Gojira – L’Enfant Sauvage (Roadrunner Records)

Monday, 25th March 2013
Rating: 8.5/10

Much higher stakes for France’s Gojira now that they’ve gotten the call-up to the big leagues with Roadrunner. They can’t really sneak up on people like they did with 2005’s brilliant From Mars to Sirius, and they can’t position themselves for a semi-flop ala 2008’s The Way of All Flesh. Rather, it’s now expected that the Frenchman deliver something on par with From Mars to Sirius, and luckily for them, all indications point to L’Enfant Sauvage (“Wild Child”) being that album. And it is.

With a more united sonic front than its predecessor, L’Enfant Sauvage sees Gojira rely almost exclusively on those tide-turning riffs, a lot of which bore their trademark Strapping Young Lad/Morbid Angel whistle along with those nifty little pick slides and dainty pinch harmonics. The counterpoint movement of the title track is top-notch, with an urgent nature and delicate picking, while “The Axe” is another mover and shaker, highlighted by a downward main riff that creates this sort of depressive feel that frankly, the band needs to do more of.

The album’s high point comes in the form of “Liquid Fire,” a song whose heaviness is on par with “The Heaviest Matter of the Universe,” only with more direct blows and bristling riff-action from Joe Duplantier and Christian Andreu. Further aiding the song’s cause are some killer robot-like vocals from Duplantier, who in his role as vocalist, remains incredibly underrated. Discernible all the while readily extreme, Duplantier’s consistent vocal jabs help Gojira straddle the extreme and modern line rather easily, as heard on the propulsive “Planned Odolescence” and restrained “Born In Winter.”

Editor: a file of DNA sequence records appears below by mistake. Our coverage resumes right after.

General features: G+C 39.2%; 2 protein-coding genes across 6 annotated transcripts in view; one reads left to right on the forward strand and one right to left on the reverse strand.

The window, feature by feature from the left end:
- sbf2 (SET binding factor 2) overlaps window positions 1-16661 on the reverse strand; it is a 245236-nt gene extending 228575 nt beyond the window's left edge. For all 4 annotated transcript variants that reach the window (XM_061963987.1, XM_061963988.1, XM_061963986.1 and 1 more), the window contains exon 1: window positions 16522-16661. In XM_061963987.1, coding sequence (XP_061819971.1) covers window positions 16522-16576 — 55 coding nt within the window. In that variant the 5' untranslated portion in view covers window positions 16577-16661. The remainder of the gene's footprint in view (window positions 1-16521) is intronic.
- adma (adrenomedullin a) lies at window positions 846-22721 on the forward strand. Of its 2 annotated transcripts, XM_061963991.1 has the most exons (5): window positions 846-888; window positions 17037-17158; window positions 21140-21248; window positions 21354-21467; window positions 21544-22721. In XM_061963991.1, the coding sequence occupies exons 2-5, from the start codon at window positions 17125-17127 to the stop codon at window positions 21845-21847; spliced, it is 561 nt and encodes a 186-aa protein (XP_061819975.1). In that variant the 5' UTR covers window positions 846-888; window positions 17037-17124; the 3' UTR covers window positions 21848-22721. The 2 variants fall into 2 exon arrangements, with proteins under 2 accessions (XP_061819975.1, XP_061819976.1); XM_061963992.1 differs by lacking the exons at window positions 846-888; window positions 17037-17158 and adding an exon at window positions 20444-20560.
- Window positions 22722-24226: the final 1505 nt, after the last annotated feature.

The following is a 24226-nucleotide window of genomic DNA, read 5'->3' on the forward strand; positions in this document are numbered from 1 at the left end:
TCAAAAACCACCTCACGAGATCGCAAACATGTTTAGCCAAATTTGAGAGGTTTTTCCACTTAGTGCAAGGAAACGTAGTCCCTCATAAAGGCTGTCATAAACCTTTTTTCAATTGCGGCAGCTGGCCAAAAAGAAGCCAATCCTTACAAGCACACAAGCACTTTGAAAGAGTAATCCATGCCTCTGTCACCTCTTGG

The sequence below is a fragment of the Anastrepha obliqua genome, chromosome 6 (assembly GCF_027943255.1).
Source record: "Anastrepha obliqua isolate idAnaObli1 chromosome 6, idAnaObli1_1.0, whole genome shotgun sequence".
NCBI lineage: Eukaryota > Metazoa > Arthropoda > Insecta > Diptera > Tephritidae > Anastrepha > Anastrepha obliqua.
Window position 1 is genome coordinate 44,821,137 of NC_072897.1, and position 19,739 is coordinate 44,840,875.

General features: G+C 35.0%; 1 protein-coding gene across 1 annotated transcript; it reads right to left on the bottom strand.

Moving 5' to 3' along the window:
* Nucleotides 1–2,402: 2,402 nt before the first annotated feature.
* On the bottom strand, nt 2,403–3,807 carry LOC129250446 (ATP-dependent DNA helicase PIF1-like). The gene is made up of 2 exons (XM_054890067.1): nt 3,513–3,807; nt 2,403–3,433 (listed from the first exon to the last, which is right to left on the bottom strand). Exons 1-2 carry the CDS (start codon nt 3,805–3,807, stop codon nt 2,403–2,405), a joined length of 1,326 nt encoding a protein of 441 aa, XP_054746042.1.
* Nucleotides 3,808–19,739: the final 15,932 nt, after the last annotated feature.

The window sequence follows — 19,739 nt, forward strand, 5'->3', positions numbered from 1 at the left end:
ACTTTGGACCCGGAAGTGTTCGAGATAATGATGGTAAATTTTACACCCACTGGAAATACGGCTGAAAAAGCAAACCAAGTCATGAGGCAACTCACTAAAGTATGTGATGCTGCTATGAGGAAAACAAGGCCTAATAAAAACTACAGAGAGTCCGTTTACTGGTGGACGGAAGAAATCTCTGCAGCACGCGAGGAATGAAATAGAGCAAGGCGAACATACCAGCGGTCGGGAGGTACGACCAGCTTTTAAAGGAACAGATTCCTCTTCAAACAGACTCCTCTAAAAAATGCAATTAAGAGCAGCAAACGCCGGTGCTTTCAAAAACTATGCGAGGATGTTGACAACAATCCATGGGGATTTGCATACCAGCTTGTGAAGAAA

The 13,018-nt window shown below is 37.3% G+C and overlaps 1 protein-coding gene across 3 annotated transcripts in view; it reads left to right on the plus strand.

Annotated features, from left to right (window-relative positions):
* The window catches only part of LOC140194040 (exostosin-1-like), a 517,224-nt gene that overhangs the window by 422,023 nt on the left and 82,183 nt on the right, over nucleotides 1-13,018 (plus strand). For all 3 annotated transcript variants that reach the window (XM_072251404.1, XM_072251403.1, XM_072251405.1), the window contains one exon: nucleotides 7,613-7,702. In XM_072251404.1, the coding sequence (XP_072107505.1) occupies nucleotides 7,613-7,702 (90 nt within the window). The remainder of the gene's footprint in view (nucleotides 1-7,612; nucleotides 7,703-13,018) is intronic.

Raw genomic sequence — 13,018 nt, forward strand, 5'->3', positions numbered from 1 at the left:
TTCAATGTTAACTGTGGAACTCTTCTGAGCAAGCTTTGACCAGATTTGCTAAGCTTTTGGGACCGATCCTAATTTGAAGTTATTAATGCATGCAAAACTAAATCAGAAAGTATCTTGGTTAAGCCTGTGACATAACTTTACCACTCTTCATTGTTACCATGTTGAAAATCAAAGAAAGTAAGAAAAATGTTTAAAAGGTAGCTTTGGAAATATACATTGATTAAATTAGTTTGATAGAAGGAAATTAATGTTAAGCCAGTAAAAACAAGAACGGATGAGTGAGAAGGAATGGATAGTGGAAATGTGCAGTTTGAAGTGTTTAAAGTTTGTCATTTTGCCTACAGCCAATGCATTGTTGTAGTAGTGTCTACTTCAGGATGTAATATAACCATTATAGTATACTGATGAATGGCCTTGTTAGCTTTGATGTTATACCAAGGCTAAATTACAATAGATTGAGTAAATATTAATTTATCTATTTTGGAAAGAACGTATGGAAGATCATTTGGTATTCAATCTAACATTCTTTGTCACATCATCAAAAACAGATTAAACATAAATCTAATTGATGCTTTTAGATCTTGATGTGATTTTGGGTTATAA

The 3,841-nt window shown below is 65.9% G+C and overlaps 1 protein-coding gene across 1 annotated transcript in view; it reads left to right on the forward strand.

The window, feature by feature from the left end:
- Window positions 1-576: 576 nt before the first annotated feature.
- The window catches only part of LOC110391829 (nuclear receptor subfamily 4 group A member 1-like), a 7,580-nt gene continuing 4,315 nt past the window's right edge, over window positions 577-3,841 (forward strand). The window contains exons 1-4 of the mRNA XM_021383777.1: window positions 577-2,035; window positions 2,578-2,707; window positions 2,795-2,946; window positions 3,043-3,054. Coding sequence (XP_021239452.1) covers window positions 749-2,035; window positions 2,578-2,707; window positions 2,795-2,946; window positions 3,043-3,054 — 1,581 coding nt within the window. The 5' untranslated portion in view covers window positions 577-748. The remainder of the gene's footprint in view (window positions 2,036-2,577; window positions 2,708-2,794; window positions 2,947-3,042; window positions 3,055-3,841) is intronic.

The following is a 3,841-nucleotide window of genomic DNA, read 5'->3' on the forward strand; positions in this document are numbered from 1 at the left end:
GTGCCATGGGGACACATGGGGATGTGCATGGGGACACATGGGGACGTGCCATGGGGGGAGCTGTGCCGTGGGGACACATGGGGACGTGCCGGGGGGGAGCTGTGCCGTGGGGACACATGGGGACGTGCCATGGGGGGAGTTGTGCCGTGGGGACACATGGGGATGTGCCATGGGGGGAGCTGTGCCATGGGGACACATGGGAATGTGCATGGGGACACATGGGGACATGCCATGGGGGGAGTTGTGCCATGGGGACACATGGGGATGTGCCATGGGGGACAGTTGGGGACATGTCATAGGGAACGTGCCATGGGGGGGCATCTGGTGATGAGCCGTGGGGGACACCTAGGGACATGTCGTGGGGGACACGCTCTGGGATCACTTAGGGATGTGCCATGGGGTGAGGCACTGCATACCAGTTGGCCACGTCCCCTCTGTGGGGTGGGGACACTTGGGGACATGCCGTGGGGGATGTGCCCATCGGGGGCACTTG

As much as we say the stakes are higher for Gojira, the fact that they’re not expected to push a mass amount of units probably played into L’Enfant Sauvage’s ten-ton hammer sound. Sure enough, it easily passes The Way of All Flesh, thus re-establishing Duplantier and co. as one of metal’s brightest beacons, able to transcend all of our silly subgenres while remaining true to their core. There is no glass ceiling with Gojira.


(This content originally appeared on Blistering.com)

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